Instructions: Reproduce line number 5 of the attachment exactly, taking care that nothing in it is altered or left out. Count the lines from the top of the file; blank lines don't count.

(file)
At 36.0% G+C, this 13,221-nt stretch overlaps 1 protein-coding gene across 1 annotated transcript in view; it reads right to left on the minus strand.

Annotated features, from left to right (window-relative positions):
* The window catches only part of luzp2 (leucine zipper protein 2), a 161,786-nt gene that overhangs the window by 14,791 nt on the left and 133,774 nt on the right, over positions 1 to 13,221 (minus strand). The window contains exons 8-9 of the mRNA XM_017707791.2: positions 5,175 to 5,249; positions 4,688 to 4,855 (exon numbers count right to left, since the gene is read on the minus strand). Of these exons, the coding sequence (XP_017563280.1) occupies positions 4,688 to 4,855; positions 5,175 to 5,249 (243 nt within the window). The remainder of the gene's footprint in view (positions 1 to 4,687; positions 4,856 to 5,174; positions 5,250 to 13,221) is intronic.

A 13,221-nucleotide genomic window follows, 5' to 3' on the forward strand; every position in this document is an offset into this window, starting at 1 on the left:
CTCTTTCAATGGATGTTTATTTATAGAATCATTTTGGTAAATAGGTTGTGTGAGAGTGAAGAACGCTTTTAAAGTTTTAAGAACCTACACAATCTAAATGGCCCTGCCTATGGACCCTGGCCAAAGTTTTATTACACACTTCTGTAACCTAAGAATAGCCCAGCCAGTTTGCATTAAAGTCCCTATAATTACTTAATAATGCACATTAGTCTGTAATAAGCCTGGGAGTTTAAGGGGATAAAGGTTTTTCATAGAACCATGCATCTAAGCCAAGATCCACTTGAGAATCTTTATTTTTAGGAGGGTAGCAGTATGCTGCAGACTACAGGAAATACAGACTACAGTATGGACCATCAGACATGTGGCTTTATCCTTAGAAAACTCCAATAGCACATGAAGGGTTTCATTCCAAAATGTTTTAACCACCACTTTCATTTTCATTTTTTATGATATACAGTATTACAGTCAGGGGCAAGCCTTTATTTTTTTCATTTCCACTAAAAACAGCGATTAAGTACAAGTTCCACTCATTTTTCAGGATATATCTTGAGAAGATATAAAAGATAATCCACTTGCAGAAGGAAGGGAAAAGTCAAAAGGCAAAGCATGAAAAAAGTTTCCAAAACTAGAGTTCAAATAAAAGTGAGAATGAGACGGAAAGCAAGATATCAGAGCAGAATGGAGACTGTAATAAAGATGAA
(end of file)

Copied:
CTCTTTCAATGGATGTTTATTTATAGAATCATTTTGGTAAATAGGTTGTGTGAGAGTGAAGAACGCTTTTAAAGTTTTAAGAACCTACACAATCTAAATGGCCCTGCCTATGGACCCTGGCCAAAGTTTTATTACACACTTCTGTAACCTAAGAATAGCCCAGCCAGTTTGCATTAAAGTCCCTATAATTACTTAATAATGCACATTAGTCTGTAATAAGCCTGGGAGTTTAAGGGGATAAAGGTTTTTCATAGAACCATGCATCTAAGCCAAGATCCACTTGAGAATCTTTATTTTTAGGAGGGTAGCAGTATGCTGCAGACTACAGGAAATACAGACTACAGTATGGACCATCAGACATGTGGCTTTATCCTTAGAAAACTCCAATAGCACATGAAGGGTTTCATTCCAAAATGTTTTAACCACCACTTTCATTTTCATTTTTTATGATATACAGTATTACAGTCAGGGGCAAGCCTTTATTTTTTTCATTTCCACTAAAAACAGCGATTAAGTACAAGTTCCACTCATTTTTCAGGATATATCTTGAGAAGATATAAAAGATAATCCACTTGCAGAAGGAAGGGAAAAGTCAAAAGGCAAAGCATGAAAAAAGTTTCCAAAACTAGAGTTCAAATAAAAGTGAGAATGAGACGGAAAGCAAGATATCAGAGCAGAATGGAGACTGTAATAAAGATGAA